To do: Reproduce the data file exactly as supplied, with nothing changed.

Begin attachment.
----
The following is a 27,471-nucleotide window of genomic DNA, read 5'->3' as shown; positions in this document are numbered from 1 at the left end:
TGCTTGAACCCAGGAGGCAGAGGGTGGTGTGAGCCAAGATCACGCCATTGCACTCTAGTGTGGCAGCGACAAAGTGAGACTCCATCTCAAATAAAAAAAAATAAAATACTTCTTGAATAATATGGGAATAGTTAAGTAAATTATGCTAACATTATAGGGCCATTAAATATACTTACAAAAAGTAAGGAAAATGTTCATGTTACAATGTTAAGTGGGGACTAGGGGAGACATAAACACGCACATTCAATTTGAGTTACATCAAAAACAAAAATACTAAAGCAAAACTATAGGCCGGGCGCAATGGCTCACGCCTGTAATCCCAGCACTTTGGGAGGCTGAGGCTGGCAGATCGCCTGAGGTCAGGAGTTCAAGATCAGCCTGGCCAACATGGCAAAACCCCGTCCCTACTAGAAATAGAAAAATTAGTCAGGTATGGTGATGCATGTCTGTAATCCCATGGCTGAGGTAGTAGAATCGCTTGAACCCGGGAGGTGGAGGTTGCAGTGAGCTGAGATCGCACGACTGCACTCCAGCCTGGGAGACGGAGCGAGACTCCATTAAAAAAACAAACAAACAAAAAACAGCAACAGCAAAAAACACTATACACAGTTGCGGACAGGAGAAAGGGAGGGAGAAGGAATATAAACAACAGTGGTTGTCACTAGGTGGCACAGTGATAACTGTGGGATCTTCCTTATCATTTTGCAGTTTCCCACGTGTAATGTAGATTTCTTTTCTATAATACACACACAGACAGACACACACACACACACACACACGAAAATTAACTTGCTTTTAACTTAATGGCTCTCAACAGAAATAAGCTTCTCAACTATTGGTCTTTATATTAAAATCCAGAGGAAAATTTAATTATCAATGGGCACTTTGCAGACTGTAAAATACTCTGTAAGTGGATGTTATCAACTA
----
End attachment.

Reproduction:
The following is a 27,471-nucleotide window of genomic DNA, read 5'->3' as shown; positions in this document are numbered from 1 at the left end:
TGCTTGAACCCAGGAGGCAGAGGGTGGTGTGAGCCAAGATCACGCCATTGCACTCTAGTGTGGCAGCGACAAAGTGAGACTCCATCTCAAATAAAAAAAAATAAAATACTTCTTGAATAATATGGGAATAGTTAAGTAAATTATGCTAACATTATAGGGCCATTAAATATACTTACAAAAAGTAAGGAAAATGTTCATGTTACAATGTTAAGTGGGGACTAGGGGAGACATAAACACGCACATTCAATTTGAGTTACATCAAAAACAAAAATACTAAAGCAAAACTATAGGCCGGGCGCAATGGCTCACGCCTGTAATCCCAGCACTTTGGGAGGCTGAGGCTGGCAGATCGCCTGAGGTCAGGAGTTCAAGATCAGCCTGGCCAACATGGCAAAACCCCGTCCCTACTAGAAATAGAAAAATTAGTCAGGTATGGTGATGCATGTCTGTAATCCCATGGCTGAGGTAGTAGAATCGCTTGAACCCGGGAGGTGGAGGTTGCAGTGAGCTGAGATCGCACGACTGCACTCCAGCCTGGGAGACGGAGCGAGACTCCATTAAAAAAACAAACAAACAAAAAACAGCAACAGCAAAAAACACTATACACAGTTGCGGACAGGAGAAAGGGAGGGAGAAGGAATATAAACAACAGTGGTTGTCACTAGGTGGCACAGTGATAACTGTGGGATCTTCCTTATCATTTTGCAGTTTCCCACGTGTAATGTAGATTTCTTTTCTATAATACACACACAGACAGACACACACACACACACACACACGAAAATTAACTTGCTTTTAACTTAATGGCTCTCAACAGAAATAAGCTTCTCAACTATTGGTCTTTATATTAAAATCCAGAGGAAAATTTAATTATCAATGGGCACTTTGCAGACTGTAAAATACTCTGTAAGTGGATGTTATCAACTA